# [m-dev.] Re: Random number generation package

Kenneth Almquist kalmquist2 at hotmail.com
Sat Sep 1 06:39:54 AEST 2001

```Thomas Conway wrote:
> If you search through the mercury-users archive, you'll see the source
> for a robust, no holes barred, RNG that I translated from George Magalia's
> "Mother of all random number generators". It'll be slower than yours,
> but it is very robust.

I found it, and it looks interesting.  Here are my comments.

1)  The C code operates on 16 bit signed values whereas the Mercury code
operates on 15 bit unsigned values.  This change means that the
Mercury code produces different output than the C code.  Otherwise
the algorithms appear to be identical.

2)  The Mercury code takes 17.3 microseconds, which is an order of
magnitude slower than the package I sent.  I cleaned up the C code,
timed the core algorithm, and got a time of 0.34 microseconds
to generate a 32 bit random number.  (Converting the result to
floating point takes another 0.06 microseconds using a floating
point multiply.)  This is not much slower than the 0.22 microseconds
for the algorithm I used, so the algorithm is not inherently slow.

My guess is that the efficient way to code this algorithm in Mercury
is to extract all the values of the state into individual variables,
compute the values which will go into the new state, and then create
the new state.  This would result in only one memory allocation per
call, other than the allocations required to box floats.  Three
words of the state are used only to hold intermediate values in the
random number generation process so this would also make the state
smaller.

3)  The interface includes a number of ways to use the basic random
number generation functionality.  You appear to have thought more
about the interface issues than I have.

4)  The irange predicate produces incorrect results if Upper = max_int,
because the expression Max + 1 overflows.  This could be fixed by
performing the addition in floating point.

5)  Only the low order 30 bits of the seed are used.  If these bits
are zero, then the pseudo-random sequence produced will consist of
nothing but zeros.  To avoid this, and to avoid duplicate sequences,
the seed should be required to be in the range 0 .. pow(2, 30) - 1.

6)  The state of the generator consists mostly of previous outputs.
Computing the remaining 32 bits takes no more work that computing
the next random number.  Therefore code can be written which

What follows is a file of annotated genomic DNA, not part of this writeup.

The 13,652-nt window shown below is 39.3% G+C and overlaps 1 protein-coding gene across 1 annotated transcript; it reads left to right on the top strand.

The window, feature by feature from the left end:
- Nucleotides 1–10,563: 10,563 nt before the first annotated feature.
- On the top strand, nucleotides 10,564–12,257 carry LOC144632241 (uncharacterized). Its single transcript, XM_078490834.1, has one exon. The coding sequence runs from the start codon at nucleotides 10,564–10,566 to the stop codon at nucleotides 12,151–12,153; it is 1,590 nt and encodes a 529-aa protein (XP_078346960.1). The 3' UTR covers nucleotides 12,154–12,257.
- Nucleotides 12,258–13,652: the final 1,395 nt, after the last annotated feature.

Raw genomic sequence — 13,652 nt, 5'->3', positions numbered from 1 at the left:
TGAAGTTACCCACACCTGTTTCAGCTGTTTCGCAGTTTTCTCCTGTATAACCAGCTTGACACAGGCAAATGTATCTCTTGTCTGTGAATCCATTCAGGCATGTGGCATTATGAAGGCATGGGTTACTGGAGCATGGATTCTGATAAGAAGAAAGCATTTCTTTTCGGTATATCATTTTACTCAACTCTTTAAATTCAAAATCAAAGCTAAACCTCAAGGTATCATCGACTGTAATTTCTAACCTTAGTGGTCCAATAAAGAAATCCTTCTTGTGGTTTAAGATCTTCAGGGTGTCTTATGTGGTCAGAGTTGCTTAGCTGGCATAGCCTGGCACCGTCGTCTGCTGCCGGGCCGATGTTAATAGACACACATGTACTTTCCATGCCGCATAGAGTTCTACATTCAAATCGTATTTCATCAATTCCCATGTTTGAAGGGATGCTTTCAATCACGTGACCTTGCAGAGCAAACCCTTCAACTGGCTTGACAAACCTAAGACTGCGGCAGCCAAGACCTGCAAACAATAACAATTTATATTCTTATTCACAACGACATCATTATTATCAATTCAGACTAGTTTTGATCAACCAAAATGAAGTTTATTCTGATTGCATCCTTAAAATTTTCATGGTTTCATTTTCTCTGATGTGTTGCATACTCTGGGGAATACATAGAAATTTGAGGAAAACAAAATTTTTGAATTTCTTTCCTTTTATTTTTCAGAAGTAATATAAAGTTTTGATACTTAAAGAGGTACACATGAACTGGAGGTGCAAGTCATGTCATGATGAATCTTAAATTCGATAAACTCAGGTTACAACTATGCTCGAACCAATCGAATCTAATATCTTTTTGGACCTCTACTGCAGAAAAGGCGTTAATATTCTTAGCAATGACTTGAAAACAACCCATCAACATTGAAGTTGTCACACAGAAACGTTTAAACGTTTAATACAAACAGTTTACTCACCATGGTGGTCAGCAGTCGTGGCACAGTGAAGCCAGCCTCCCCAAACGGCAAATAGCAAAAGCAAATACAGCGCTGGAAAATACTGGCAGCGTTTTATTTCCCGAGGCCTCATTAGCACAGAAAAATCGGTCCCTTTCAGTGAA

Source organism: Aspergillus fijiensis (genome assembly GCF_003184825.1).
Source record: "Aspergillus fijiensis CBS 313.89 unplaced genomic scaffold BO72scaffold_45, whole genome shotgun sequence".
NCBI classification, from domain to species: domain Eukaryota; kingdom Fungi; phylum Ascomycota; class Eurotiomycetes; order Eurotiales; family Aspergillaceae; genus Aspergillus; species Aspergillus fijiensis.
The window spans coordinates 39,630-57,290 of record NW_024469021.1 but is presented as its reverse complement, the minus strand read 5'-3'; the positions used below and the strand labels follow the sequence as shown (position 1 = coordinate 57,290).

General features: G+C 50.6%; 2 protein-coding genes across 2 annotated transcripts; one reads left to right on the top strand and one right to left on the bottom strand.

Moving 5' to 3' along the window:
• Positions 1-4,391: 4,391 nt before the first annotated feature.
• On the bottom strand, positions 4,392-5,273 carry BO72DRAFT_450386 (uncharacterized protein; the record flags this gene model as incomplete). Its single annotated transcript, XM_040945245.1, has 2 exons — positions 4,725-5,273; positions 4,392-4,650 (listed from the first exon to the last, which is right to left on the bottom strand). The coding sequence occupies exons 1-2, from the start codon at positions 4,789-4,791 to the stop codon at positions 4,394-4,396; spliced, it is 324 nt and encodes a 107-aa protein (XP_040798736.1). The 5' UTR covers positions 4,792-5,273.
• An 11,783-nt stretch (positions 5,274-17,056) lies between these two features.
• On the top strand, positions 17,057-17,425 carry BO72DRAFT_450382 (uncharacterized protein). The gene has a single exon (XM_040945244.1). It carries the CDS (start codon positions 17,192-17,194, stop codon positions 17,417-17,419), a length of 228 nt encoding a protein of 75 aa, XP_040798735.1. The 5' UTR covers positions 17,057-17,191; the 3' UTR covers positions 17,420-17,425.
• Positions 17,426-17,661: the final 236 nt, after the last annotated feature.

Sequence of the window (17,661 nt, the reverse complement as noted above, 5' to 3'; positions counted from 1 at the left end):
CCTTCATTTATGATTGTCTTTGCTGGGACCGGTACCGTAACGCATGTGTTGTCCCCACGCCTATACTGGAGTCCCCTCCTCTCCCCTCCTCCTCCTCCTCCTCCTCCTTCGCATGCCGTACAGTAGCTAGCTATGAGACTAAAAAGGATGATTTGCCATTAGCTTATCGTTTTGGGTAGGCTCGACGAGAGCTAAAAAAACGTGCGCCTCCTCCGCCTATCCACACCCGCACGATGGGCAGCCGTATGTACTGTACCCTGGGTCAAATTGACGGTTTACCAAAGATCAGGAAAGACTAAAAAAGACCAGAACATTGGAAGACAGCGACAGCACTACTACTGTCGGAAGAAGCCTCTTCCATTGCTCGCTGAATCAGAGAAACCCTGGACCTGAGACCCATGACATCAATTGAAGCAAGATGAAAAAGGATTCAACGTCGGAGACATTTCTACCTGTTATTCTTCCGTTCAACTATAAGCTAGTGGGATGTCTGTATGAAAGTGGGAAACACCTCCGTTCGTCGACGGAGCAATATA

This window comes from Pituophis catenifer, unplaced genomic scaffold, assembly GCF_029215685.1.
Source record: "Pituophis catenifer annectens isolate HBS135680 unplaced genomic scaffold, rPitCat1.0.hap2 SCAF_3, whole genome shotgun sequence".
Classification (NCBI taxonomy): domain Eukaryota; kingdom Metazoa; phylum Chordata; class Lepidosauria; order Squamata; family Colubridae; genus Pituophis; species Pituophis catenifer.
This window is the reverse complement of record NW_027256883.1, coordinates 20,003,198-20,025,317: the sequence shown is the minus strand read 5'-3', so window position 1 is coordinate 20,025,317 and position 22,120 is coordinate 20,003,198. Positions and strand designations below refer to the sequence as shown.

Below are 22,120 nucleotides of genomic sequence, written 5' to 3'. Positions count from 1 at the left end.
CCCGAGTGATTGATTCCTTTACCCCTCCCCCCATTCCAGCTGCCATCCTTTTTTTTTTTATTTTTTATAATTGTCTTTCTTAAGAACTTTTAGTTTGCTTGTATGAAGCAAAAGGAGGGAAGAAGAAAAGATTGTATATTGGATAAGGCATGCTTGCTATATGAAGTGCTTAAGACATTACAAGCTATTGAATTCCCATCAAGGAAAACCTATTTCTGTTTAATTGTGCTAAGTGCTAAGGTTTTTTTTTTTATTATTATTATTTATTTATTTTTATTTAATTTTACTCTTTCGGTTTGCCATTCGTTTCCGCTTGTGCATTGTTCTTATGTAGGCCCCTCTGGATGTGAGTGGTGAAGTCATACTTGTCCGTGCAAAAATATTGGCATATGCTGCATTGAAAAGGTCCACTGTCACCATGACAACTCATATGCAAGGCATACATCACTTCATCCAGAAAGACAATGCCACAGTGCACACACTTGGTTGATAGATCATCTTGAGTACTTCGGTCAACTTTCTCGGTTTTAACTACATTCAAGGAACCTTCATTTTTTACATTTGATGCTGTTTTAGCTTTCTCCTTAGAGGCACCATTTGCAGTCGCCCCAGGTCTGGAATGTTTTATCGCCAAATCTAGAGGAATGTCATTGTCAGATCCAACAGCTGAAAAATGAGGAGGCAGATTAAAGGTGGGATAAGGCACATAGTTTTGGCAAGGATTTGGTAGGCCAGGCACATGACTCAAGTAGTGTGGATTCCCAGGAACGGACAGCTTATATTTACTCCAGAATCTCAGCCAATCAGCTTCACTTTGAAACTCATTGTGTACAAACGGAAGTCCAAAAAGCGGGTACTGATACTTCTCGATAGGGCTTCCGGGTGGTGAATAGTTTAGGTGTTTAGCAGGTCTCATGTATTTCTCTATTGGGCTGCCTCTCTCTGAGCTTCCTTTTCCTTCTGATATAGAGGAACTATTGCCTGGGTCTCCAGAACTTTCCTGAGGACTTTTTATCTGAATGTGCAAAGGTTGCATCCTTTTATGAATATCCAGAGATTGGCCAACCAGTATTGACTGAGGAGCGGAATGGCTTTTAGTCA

efficiently distinguishes between the output of the generator and
the output of a true source of random numbers.

7)  In an ideal random function, flipping one input bit should change a
given output bit about 50% of the time (depending on the values of
the remaining input bits).  In the random number generator I posted,
this is not the case for all bits, but for each bit in the A output
there are at least 64 input bits where this is true.  For the B
output, which appears in the generated random numbers only as the
low order bits of floating point numbers, the figure is 56 input bits.
For the C version of the "Mother" algorithm, the number is no more
that 12 for any output bit, and is zero for the low order output
bit.  For two rounds, the number varies from 7 to 23, with a median
of 10.  The two round statistics are going to be similar to the
statistics for nine sequential outputs (since the operation of
converting between a state and a sequence of nine output is
simple).  So a pattern detection algorithm might work as follows:

Let C1 = the last nine outputs,
C2 = another set of nine sequential outputs, and
F2 = the output that immediately followed the outputs in C2.
We want to predict the next output of the generator, which we will
call F1, and we attempt to do this by exploiting the relationship
between xor(F1, F2) and xor(C1, C2).  For each bit F2[i], we ask
whether the corresponding bit in F1 will be the same or different.
To do that, we look at the bits which differ between C1 and C2.
If for every one of these bits, flipping the bit is either more
or less likely to result in a change to bit i of the output, then
we can make a prediction of F1[i].  The prediction will be quite
weak, but if repeat the above operation with enough different
values of C2, we will eventually get a large collection of
predictions for an output bit, and combine them.

It's hard to imagine the bit correlations discussed here actually
mattering to any real application, so this is not a real weakness.
It only matters if you are trying to judge how much of a margin
the algorithm provides beyond the minimum requirements for
pseudo-randomness.

I notice that the function to compute half the output contains
8 multiplications by constants and 8 addition operations.  These
are all linear over the field of real numbers.  Then we perform
a shift and a mask operation (equivalent to integer division with
remainder), which are not linear.  Since we have only a couple of
nonlinear operations, a promising area for discovering regularities
is to look at the effect of numerical differences, rather than
at the effect of bit flipping.  If I were going to spend more time
on this, that is what I would look at next.  (In my package I have
10 exclusive or's and 4 right shifts to break up patterns based
on numerical differences.)
Kenneth Almquist
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